Today, the Independent published an article which reported that Lib Dem peer, Lord Roberts was raising the issue of the Government's scandalous failure to help the Forces exercise their democratic right to vote after it emerged that about 60,000 or one third are unregistered.

Mithering your MP about this issue is dead easy. Google him or her and send an e mail or a bluey demanding better voting priviliges. Get your friends and family to do it too. You deserve easier voting rights, but you have to fight for them and it won't half put the frighteners on Westminster!
 
#16
The election after this will probably be in 2015. Perhaps, by then, us military types should all register (by some means or other) in marginal constituencies. 300,000 personnel, and their partners and spouses, could make quite a difference. Perhaps BAFF, rather than sitting on their hands, should try to organise.
 
#17
Winstanley said:
The election after this will probably be in 2015. Perhaps, by then, us military types should all register (by some means or other) in marginal constituencies. 300,000 personnel, and their partners and spouses, could make quite a difference. Perhaps BAFF, rather than sitting on their hands, should try to organise.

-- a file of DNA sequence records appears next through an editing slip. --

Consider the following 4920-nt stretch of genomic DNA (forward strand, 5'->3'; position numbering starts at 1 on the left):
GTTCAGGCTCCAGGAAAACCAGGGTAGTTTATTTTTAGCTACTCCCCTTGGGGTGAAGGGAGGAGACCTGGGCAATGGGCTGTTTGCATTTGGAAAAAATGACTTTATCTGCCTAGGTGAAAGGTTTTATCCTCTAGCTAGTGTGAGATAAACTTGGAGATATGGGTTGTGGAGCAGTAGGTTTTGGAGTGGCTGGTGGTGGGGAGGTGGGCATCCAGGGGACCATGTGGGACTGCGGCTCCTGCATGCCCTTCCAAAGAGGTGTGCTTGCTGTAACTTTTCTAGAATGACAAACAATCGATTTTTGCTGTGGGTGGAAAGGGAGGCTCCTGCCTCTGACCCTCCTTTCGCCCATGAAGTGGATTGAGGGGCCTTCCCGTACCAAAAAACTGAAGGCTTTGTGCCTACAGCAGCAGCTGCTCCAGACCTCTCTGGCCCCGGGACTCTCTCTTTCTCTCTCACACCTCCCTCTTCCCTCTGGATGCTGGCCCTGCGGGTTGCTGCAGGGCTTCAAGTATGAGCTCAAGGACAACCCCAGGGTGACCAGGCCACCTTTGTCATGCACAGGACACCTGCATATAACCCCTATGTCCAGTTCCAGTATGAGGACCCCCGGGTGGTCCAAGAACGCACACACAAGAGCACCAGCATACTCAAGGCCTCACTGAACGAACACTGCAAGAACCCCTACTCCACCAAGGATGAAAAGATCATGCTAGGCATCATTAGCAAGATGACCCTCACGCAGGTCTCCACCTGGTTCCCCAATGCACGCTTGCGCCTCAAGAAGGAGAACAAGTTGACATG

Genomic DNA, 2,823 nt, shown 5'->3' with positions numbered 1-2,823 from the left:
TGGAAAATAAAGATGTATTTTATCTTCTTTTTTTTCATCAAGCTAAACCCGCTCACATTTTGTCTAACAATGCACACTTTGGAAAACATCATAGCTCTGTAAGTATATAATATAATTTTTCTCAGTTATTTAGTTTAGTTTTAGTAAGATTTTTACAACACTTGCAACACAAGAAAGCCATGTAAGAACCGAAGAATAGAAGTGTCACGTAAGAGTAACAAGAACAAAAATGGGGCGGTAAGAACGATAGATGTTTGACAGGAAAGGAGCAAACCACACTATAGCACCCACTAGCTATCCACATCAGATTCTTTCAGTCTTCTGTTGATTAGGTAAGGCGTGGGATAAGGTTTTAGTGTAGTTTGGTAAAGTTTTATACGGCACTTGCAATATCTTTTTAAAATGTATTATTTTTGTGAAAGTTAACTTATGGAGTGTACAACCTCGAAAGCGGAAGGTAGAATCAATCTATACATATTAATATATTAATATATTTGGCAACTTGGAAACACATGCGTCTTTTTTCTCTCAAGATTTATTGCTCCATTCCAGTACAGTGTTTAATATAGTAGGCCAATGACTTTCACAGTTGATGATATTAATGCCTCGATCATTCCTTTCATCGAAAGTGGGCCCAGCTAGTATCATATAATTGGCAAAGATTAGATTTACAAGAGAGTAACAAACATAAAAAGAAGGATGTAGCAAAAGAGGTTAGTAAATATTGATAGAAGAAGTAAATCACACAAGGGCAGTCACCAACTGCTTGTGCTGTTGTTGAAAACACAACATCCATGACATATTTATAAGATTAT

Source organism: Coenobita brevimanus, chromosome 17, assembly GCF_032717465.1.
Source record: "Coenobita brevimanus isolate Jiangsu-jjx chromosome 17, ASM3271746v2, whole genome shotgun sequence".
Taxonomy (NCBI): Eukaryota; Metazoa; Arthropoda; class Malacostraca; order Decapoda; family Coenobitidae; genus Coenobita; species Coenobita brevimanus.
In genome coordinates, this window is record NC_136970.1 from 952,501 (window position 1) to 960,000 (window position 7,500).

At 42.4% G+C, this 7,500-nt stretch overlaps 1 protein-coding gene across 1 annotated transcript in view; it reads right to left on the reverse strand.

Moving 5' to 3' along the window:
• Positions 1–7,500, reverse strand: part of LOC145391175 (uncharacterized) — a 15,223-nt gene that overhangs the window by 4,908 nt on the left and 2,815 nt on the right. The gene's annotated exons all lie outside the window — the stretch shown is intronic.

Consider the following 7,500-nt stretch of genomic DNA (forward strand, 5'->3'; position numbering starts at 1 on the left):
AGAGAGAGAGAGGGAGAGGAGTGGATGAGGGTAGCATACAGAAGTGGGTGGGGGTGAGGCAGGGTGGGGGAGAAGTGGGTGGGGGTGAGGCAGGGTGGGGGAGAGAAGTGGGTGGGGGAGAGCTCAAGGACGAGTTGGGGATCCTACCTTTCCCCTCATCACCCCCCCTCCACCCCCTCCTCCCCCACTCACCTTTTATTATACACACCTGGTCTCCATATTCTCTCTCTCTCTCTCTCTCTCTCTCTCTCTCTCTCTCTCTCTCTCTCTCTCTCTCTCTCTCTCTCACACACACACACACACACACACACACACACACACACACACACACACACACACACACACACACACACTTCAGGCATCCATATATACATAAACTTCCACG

150,000 surely?
 
#19
Winstanley said:
The election after this will probably be in 2015. Perhaps, by then, us military types should all register (by some means or other) in marginal constituencies. 300,000 personnel, and their partners and spouses, could make quite a difference. Perhaps BAFF, rather than sitting on their hands, should try to organise.
Well yes, thanks anyway for helping to make an important point about the British Armed Forces Federation (BAFF).

Apart from being at the forefront of the campaign to encourage and make it easier for service personnel to register and vote, BAFF is "sitting on their hands" in one respect and one respect only, that it is not politically aligned and cannot and will not seek to influence the outcome of an election in favour of one party or another.

I am also confident that the future developed BAFF in 2015 will not be advocating electoral fraud either, which is what your "by some means or another" would amount to.



Don't forget, the deadline for registration to vote or to make a new application for a proxy or postal vote is TUESDAY, 20 APRIL. Any such application needs to be in the hands of the Electoral Registration Office in the constituency by 5 pm on that date.